In another matter, Hal Handel, chief operating officer of Greenwood Racing Inc., which recently purchased Atlantic City Racecourse, said that the McKee City track would run 10 days in 2002, which have yet to be determined until the Commission decides on the NJSEA dates. Drazin said that NJTHA was opposed to the Atlantic City meet unless someone was willing to pay for stabling. The Commission also expressed a desire to have Atlantic City--or perhaps Philadelphia Park, another Greenwood-owned track--provide stabling for NJ horsemen. Standardbred dates at both Freehold and Meadowlands were approved by the Commission.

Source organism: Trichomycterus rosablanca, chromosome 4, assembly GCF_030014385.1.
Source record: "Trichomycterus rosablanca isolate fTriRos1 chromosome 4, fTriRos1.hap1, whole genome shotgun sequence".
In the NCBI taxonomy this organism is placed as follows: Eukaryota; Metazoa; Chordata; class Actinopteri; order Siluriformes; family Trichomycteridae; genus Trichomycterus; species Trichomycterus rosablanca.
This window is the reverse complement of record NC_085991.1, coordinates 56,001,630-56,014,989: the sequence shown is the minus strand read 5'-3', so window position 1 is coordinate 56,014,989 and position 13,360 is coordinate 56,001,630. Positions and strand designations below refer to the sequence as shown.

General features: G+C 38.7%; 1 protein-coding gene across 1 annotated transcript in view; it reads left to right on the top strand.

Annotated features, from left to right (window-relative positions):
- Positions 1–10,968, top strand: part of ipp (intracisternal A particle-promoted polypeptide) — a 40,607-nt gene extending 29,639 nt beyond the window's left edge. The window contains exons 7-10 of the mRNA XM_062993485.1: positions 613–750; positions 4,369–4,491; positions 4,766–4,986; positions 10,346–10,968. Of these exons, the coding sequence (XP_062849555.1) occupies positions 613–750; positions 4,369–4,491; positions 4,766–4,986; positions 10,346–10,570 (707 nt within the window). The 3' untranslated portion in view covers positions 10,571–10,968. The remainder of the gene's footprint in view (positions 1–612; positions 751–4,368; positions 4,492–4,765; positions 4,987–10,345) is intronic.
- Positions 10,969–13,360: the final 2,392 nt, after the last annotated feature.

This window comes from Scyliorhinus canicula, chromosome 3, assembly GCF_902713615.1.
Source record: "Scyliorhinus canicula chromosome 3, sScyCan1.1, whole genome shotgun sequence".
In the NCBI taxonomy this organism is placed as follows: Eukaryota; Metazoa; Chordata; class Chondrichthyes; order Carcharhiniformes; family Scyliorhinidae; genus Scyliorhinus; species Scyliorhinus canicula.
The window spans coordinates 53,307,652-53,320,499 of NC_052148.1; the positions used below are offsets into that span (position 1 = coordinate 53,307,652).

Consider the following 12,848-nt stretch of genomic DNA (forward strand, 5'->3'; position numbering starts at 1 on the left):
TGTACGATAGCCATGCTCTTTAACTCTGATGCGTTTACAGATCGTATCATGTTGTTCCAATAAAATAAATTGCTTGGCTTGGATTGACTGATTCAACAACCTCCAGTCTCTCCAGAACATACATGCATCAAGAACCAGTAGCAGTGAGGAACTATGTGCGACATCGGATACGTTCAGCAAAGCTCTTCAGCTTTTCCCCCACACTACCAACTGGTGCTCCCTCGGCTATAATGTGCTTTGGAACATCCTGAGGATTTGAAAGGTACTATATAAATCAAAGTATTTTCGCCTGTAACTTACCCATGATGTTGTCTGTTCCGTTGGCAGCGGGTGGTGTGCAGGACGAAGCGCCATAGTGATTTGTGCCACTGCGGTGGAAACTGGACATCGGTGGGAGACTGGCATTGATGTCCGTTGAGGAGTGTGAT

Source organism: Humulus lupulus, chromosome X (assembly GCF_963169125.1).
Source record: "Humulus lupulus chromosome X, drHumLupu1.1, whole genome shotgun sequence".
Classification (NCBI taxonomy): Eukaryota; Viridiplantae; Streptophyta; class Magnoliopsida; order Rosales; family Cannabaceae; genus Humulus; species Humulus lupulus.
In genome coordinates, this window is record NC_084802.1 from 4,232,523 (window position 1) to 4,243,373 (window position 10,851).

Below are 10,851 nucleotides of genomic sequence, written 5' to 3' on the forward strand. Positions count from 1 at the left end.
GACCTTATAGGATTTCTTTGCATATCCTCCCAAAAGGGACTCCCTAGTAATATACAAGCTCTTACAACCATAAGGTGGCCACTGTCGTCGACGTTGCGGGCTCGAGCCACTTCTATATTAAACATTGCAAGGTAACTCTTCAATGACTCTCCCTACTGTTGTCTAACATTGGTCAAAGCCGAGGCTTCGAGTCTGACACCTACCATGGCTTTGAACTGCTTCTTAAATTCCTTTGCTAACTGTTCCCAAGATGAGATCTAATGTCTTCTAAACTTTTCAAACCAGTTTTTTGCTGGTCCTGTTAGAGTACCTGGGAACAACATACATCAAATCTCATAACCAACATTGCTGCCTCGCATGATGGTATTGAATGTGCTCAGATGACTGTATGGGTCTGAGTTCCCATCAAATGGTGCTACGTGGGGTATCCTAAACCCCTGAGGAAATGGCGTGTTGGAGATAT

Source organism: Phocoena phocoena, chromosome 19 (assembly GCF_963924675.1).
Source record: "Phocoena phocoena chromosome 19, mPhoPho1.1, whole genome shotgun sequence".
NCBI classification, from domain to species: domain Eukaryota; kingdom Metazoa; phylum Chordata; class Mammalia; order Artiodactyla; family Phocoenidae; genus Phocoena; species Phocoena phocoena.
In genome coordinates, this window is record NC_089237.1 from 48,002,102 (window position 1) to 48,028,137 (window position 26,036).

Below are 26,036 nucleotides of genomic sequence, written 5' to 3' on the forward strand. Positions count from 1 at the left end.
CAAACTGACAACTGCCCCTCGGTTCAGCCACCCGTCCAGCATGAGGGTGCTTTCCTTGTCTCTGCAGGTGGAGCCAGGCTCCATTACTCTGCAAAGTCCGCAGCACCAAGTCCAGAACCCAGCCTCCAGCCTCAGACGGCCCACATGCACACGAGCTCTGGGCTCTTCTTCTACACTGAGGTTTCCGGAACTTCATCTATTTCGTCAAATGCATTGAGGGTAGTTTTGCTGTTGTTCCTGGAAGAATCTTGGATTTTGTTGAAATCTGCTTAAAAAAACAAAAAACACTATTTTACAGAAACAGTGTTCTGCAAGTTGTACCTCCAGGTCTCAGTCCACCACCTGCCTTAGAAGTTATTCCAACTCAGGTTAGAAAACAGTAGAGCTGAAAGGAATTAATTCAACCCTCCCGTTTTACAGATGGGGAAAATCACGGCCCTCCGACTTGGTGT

New Jersey's 2002 thoroughbred racing calendar remained in limbo Tuesday as the N. J. Racing Commission declined to approve a revised dates schedule submitted by the owner and operator of Monmouth Park and Meadowlands. The panel of seven commissioners did not approve a 72-day meeting proposed for Monmouth Park, 16 days less than was first submitted to them by the N. J. Sports and Exposition Authority, which operates Monmouth and Meadowlands. A dates request was withdrawn for the Meadowlands, due to horsemen and the NJSEA not being able to come to an agreement concerning Monmouth. The NJSEA had originally submitted 53 dates for the Meadowlands; when combined with the revised Monmouth meet of 72 dates, it would bring the 2002 total to less than 141 dates. Recently passed off-track and account wagering legislation specified that 141 dates must be run in the next three years in order for off-track and phone wagering to be conducted. The commission gave the two parties until its Dec. 20 meeting to come to an agreement. Should the two remain at loggerheads past January 1, simulcasting into Monmouth Park, as spelled out in state law, would cease. Bruce Garland, executive vice president of the NJSEA, said that running 141 days would jeopardize the NJSEA's ability to have successful meets, as the purse money would not be as great as in 2001. This year, Monmouth and Meadowlands both averaged over $300,000 per day, largely due to a purse supplement that was granted by the state in the spring. "Before you add an extra 20 days to the calendar you better make sure that you've found a source of purse money," he said. Garland said that the 141 days, as written in the legislation, could be subject to legal interpretation which would allow the NJSEA to run less than that amount. "Our disagreement with the NJSEA is that they want us out of the Meadowlands by November 3," said Dennis Drazin, legal counsel for the N. J. Thoroughbred Horsemen's Association. "They want to run harness racing for nine months, but only three for thoroughbreds."